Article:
Typ.ologies: Reframing Ireland’s vernacular letterform through the lens of heritage
Since the late 1800s, vernacular letterforms have been vital components of the traditional shopfronts of Ireland, enlivening, place-making, and inspiring dialogue with streetscapes. The National Inventory of Architectural Heritage identifies, records, and evaluates Ireland’s post-1700 architectural heritage. While the state initiative appraises architecturally significant shopfronts, it typically overlooks the critical signage element. This research aims to bridge this gap by documenting, mapping, and interpreting the existing vernacular letterforms in Kilkenny as a paradigm. Through the lens of heritage, the study seeks to construct a case for preserving, promoting, and advocating for vernacular letterforms and the traditional craft of signwriting. Signwriting straddles art, craft, and design dissolving creative hierarchies yet remains academically underexplored. Raising awareness and advancing the craft’s criticality may influence local and national policy. With the current economic climate threatening to permanently alter Ireland’s typographic landscapes, academic scrutiny of this rich graphic heritage has never been more crucial.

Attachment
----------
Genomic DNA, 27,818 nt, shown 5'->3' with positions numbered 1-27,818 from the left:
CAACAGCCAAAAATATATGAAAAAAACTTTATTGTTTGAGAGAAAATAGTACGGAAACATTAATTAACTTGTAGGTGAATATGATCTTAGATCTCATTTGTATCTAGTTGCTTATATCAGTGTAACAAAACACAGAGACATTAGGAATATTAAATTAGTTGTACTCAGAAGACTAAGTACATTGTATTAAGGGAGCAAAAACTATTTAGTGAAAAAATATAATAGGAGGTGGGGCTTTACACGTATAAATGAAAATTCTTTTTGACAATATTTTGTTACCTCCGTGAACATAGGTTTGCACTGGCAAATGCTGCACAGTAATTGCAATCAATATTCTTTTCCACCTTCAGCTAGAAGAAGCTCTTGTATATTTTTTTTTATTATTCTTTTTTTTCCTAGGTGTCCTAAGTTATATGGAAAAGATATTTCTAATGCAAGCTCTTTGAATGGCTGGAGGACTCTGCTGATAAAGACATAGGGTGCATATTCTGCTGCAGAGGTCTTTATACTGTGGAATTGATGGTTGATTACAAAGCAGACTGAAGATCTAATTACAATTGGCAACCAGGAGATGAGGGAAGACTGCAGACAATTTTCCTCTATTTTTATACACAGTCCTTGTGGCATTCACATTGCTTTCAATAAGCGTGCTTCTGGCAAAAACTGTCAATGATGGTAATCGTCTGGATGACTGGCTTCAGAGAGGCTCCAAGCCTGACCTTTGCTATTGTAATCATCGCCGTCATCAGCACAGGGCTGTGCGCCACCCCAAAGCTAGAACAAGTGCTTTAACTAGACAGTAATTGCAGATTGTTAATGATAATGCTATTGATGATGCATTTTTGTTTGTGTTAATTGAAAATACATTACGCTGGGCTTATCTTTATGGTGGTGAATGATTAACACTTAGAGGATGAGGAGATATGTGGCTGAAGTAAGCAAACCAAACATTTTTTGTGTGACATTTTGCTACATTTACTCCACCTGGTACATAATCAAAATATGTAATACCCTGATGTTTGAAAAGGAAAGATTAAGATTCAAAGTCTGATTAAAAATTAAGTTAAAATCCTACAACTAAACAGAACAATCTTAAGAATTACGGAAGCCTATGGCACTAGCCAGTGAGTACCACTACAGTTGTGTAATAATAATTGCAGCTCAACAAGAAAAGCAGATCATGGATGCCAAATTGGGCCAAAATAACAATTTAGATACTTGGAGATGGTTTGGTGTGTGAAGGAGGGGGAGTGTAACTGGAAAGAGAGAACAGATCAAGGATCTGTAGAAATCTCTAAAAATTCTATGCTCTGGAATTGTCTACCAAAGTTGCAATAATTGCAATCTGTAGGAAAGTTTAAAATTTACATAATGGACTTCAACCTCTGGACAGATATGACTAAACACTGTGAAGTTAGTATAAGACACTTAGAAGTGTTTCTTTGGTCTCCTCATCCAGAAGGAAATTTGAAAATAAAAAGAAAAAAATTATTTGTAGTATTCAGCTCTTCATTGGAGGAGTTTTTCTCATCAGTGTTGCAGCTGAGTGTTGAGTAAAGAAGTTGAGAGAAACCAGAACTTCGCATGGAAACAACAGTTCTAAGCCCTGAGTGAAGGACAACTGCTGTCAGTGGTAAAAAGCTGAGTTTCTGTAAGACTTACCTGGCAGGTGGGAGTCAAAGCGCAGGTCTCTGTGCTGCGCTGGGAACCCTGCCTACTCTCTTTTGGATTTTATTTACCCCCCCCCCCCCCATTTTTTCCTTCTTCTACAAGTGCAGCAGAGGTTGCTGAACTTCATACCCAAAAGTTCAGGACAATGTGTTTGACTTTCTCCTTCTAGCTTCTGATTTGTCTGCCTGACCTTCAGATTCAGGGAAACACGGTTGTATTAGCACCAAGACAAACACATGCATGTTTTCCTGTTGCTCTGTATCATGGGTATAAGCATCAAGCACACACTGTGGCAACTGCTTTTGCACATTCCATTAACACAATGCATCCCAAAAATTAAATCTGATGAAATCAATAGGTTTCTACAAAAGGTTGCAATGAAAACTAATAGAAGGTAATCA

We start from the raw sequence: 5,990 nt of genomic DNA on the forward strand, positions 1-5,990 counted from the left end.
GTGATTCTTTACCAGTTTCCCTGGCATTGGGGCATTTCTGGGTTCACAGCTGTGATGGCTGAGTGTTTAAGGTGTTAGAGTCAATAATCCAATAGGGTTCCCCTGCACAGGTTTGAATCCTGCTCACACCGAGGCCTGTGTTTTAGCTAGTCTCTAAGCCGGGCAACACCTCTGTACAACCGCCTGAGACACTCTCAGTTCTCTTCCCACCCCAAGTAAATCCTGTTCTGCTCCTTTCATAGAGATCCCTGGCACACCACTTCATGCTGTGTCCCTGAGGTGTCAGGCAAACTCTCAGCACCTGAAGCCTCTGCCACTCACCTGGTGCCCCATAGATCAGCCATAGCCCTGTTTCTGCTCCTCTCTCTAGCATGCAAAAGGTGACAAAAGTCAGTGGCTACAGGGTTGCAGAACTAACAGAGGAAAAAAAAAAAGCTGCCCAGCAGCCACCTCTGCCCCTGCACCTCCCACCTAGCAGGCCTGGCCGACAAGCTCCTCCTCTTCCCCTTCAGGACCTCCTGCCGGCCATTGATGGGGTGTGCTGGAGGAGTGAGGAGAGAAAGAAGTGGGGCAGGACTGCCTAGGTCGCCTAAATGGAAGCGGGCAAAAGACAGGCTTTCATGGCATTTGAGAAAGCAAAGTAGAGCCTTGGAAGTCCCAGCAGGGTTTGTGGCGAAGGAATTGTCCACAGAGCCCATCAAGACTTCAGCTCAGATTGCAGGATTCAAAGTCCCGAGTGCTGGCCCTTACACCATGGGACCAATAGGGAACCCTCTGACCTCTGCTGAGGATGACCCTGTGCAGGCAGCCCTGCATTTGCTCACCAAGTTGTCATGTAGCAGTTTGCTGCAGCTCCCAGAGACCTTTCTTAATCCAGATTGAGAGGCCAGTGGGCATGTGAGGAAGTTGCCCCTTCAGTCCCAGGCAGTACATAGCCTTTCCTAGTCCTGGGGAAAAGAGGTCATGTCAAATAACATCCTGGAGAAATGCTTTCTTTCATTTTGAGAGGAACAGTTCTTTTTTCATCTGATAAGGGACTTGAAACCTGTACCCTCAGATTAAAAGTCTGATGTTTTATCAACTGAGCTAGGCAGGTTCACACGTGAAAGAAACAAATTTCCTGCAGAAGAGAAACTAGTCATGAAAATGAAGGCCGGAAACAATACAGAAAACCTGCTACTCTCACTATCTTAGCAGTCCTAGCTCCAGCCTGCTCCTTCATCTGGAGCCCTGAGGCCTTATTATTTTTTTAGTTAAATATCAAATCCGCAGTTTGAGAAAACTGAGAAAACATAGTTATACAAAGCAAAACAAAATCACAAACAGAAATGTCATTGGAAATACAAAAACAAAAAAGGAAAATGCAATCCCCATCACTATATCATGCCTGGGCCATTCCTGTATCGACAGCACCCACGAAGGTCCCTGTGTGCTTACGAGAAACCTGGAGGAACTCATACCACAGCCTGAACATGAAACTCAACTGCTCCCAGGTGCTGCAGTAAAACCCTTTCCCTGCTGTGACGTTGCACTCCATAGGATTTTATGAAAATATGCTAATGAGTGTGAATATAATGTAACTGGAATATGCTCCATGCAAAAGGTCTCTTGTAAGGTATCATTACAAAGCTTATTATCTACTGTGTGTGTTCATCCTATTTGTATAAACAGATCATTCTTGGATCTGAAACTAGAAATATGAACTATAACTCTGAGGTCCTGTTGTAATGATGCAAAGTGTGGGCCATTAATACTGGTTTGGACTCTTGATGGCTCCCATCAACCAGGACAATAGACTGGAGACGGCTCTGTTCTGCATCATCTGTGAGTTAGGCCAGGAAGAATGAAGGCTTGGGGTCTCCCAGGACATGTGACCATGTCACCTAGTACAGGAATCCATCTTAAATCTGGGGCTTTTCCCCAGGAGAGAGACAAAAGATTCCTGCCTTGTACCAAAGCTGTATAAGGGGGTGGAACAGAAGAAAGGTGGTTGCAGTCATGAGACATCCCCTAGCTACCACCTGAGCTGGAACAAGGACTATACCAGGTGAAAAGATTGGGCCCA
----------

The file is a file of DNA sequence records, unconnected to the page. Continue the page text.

Copyright (c) 2023 Dee Maher Ring
Esta obra está licenciado com uma Licença Creative Commons Attribution 3.0 Unported License.
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